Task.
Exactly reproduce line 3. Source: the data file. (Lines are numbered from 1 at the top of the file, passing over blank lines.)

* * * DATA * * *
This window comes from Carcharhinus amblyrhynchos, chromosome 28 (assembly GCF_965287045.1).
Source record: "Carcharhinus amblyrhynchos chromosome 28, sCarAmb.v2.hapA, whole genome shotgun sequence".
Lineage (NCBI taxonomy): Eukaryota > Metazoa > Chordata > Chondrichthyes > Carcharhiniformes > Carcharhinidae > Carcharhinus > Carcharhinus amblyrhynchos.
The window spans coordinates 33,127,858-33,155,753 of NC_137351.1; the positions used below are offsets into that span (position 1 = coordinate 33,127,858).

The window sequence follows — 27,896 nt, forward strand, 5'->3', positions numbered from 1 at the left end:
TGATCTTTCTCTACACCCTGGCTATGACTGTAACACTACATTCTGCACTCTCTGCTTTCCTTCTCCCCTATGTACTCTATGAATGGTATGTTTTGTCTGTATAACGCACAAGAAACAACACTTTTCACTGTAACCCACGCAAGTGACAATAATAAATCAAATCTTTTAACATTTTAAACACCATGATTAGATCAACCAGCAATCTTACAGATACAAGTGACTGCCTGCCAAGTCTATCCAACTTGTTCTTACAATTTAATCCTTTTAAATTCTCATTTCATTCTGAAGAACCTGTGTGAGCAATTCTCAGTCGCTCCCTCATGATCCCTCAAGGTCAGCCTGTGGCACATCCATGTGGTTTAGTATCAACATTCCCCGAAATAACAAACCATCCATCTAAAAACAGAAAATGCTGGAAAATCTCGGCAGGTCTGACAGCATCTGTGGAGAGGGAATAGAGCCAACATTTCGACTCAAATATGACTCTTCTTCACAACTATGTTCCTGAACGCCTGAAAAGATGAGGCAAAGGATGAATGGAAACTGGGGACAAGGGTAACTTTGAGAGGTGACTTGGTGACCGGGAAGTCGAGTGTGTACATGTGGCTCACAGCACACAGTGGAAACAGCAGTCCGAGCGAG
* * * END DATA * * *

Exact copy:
Lineage (NCBI taxonomy): Eukaryota > Metazoa > Chordata > Chondrichthyes > Carcharhiniformes > Carcharhinidae > Carcharhinus > Carcharhinus amblyrhynchos.